HLS strongly promotes public service. The school guarantees funding for summer public interest work, and over 480 J.D. students received funds to work throughout the United States and in 44 foreign countries in 2014. The Office of Public Interest Advising provides comprehensive services to students pursuing public service careers. The Low Income Protection Plan allows graduates substantial financial flexibility to pursue lower-paying employment, and a variety of fellowship programs provide additional support to graduates entering public service. Reflecting its public service commitment, HLS has a 50-hour minimum pro bono work requirement, with students actually completing an average of 600 hours of pro bono work during law school.
Public Service News
Public Service News
Remembering Justice Ralph D. Gants: ‘A living example of what lawyers can do to make our world better’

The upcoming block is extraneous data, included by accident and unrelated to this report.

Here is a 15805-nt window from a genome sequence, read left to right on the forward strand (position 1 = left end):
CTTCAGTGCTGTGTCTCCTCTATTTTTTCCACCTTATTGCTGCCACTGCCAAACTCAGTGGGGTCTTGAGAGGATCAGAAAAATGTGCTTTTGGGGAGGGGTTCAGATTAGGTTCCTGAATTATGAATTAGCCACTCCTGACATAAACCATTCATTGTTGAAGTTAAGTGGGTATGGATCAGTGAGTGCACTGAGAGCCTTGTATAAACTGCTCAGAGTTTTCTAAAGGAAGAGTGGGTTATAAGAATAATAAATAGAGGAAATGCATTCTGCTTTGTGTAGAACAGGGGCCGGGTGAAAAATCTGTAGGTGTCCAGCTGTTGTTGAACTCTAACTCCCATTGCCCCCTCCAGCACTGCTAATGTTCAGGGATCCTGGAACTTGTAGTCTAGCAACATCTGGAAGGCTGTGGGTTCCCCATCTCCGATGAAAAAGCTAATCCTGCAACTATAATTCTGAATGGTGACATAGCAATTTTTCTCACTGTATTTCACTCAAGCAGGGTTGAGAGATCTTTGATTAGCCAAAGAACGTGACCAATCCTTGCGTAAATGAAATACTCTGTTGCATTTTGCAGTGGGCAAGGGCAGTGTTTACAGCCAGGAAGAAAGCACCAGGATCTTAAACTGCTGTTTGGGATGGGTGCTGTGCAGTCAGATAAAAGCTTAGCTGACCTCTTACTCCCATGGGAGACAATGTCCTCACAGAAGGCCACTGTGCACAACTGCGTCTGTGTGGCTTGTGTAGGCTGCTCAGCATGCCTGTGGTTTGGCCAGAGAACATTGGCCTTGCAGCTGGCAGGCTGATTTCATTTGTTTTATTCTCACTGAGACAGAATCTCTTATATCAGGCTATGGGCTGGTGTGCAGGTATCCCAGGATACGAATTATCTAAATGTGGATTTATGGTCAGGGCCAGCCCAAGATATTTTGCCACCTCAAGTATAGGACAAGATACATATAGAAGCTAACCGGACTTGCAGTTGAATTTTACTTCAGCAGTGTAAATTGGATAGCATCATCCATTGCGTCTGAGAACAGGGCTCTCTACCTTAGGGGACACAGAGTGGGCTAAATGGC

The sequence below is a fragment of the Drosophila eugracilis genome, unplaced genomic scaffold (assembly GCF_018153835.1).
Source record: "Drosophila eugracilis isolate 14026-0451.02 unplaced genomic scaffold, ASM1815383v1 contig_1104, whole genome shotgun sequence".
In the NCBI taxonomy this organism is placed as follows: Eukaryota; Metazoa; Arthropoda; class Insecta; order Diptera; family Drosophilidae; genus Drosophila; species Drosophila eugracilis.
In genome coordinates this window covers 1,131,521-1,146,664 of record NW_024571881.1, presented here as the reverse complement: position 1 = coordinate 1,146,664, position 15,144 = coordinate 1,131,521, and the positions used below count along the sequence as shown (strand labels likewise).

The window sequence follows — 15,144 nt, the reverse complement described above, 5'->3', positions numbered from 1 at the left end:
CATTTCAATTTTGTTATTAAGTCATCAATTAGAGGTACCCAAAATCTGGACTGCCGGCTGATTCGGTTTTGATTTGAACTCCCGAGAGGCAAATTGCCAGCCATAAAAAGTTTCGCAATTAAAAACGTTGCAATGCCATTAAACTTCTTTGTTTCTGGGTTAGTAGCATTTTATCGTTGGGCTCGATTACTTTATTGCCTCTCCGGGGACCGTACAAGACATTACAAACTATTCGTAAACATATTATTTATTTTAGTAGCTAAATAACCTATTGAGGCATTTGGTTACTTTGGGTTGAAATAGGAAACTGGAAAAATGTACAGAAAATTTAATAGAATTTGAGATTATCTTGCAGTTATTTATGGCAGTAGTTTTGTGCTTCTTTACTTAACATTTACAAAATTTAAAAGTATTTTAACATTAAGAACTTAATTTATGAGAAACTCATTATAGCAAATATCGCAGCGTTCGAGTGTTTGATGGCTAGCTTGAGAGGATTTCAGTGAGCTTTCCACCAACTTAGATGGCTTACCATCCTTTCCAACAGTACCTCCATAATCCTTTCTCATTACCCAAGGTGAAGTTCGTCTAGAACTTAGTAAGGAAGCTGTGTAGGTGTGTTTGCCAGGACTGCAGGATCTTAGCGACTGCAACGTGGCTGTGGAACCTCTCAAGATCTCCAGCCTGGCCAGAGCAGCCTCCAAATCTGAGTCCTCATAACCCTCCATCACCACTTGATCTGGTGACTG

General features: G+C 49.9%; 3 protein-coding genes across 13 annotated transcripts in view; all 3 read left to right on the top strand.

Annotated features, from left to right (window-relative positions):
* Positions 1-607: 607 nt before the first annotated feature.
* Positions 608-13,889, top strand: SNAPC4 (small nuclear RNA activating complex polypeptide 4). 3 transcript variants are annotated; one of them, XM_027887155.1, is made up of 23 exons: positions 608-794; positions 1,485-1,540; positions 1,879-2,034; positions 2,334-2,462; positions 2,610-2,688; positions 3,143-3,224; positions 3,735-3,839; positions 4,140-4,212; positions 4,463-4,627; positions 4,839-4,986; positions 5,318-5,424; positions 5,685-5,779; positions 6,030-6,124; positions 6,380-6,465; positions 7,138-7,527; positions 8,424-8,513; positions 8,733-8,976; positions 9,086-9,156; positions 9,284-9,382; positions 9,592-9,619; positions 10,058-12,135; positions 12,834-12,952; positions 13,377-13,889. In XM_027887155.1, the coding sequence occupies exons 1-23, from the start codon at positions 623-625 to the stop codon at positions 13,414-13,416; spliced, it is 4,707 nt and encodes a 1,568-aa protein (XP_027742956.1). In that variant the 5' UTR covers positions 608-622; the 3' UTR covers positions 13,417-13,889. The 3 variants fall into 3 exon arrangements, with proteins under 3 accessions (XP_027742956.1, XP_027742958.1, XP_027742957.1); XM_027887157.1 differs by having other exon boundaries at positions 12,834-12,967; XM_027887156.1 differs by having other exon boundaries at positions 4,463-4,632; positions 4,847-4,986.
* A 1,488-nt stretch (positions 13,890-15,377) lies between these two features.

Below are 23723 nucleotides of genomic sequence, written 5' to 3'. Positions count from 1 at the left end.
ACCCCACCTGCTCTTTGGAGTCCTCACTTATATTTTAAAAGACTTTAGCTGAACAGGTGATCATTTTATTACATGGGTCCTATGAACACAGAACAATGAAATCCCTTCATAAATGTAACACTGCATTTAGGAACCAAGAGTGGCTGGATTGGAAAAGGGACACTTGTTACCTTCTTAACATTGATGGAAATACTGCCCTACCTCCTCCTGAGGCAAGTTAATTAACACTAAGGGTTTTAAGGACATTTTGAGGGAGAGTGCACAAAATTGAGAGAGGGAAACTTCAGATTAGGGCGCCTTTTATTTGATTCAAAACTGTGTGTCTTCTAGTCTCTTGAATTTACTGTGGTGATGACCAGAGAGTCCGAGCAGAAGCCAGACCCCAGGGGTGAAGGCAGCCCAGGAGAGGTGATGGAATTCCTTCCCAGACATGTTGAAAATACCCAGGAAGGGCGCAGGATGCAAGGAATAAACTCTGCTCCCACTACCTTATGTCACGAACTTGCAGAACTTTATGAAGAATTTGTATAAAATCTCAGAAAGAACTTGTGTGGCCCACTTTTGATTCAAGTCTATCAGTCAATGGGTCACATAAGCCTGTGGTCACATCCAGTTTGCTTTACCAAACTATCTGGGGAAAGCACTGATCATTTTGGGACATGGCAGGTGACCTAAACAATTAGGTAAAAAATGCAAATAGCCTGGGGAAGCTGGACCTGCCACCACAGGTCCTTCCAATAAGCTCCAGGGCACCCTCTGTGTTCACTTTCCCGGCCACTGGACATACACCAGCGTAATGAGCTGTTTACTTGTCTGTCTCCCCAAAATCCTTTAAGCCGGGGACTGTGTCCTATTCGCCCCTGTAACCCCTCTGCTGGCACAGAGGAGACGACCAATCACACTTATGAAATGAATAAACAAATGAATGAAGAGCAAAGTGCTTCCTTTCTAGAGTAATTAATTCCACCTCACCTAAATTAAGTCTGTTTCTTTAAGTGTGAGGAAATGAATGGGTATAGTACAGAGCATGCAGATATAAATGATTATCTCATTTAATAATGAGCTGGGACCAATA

Massachusetts Supreme Judicial Court Chief Justice Ralph D. Gants ’80 wasn’t just a legal giant, a pride to Harvard Law School and a tireless advocate for social and racial justice. He was also, as former Governor Deval Patrick ’82 put it, “a mensch.”
Despite the pandemic, the 2020 Chayes International Public Service Fellows pursued projects around the world.
On Nov. 3, voters in Massachusetts and Alaska will have the opportunity to adopt ranked-choice voting (RCV) statewide. HLS Lecturer Peter Brann argues that Maine has led the nation in adopting the system that better ensures that the most popular candidate in any election wins.
Jack Goldsmith speaks with the Bulletin about the most effective approach to regulating the executive branch, “the absolute low point” of presidential relations with the press, and the one issue on which he, an independent, and his co-author, a Democrat, could not agree.
HLS faculty and legal scholars consider the legal concerns and challenges that have emerged as the United States prepares for the 2020 presidential election.